Who has ever heard of a MAD RUSH to get the latest and greatest Linux "distro" - wasn't there a new kernel release a month ago -- did anyone give a rats arse --- nope!

    Us Linux users are not mindless cattle to stampede the shops and get the latest and greatest distro there.

    Instead, we are gentlemen of leisure; our systems are updated via network as soon as the new packages hit the server - we have no need to wait for them to be burnt onto CDs, packaged in pretty boxes, delivered to stores and sold at premium price, while we risk our lives in the stampede.

    Then again, when you wait for a new version of your OS for five years or more, it is understandable that you want to upgrade immediately; you have tested your patience long enough. We, on the other hand, live upgrading what we choose, when we choose; our patience is never tried, never tested, never gone.

    Oh, yes. I nearly forgot. If we really really want the CDs with Linux on them and can't afford to download the ISO, we simply order a bunch from Canonical and have them delivered to our doorstep. And we chuckle when they arrive, for we imagine you standing in line or stampeding the stores to get the bestest and latest, while we sip our drinks and surf the net while our systems upgrade.

    Keep your mad rushes. We don't need them, we don't want them.

  • Re:Lol... (Score:4, Informative)

    by backwardMechanic ( 959818 ) on Thursday July 19, 2007 @06:36AM (#19912201) Homepage
    I remember when I was first trying to make the switch - I was completely confused by all the distributions. We need more people saying "it doesn't really matter, pick one". I eventually chose Redhat, because I had a couple of friends running it, and figured they could help out if I got stuck. I've just visited to see what they say. There is a distributions link on the front page, which is good. But then it gets harder. There is a distribution search facility to get you started. I can choose a language (good), category (what's the difference between mainstream and personal?) and platform (for your average Windows user, what the hell is a platform?). The results are slightly more worrying. Debian comes up first (good so far), Gentoo second (I'm a Gentoo user, but I wouldn't recommend it to noobs), and so on. There are a bunch of links to out-of-date books on Amazon, and information about distros I've never heard of. If we're serious about having more people use Linux, we're not helping ourselves. Maybe the current situation is okay - Linux is largely used by power users, and we enjoy it's power and manage the rough edges. But if we really want Linux to be available to all, we could make it easier to get started. Ubuntu helps a lot in this respect, but you need to know something about Linux to have even heard of Ubuntu. It's easy to forget, having got used to the Linux world, how confusing it looks from the outside.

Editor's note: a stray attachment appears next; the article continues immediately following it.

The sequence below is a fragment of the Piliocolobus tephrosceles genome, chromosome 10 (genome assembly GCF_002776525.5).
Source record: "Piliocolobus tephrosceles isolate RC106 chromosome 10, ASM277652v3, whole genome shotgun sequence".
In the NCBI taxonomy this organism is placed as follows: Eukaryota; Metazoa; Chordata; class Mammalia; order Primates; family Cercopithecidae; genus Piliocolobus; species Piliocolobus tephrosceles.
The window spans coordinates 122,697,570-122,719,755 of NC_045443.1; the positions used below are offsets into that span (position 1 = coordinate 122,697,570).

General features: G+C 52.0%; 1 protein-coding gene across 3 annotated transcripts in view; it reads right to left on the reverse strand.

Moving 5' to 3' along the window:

• by Anonymous Coward on Thursday July 19, 2007 @08:13AM (#19912629)
    Can you say Debian?

    I have a machine that is running Debian etch, but started out as a Debian potato installed. That's several major revisions.

    I'm sure I'm not alone.
  • by cp.tar ( 871488 ) <> on Thursday July 19, 2007 @08:18AM (#19912667) Journal

    Gentoo 2004.1 to 2006.whatever, I no longer recall (my old machine). Ubuntu 2005.10 to 2006.4 to 2006.10 to 2007.4, if I got my numbers right (my father's machine).

    No problems whatsoever.

If it's not in the computer, it doesn't exist.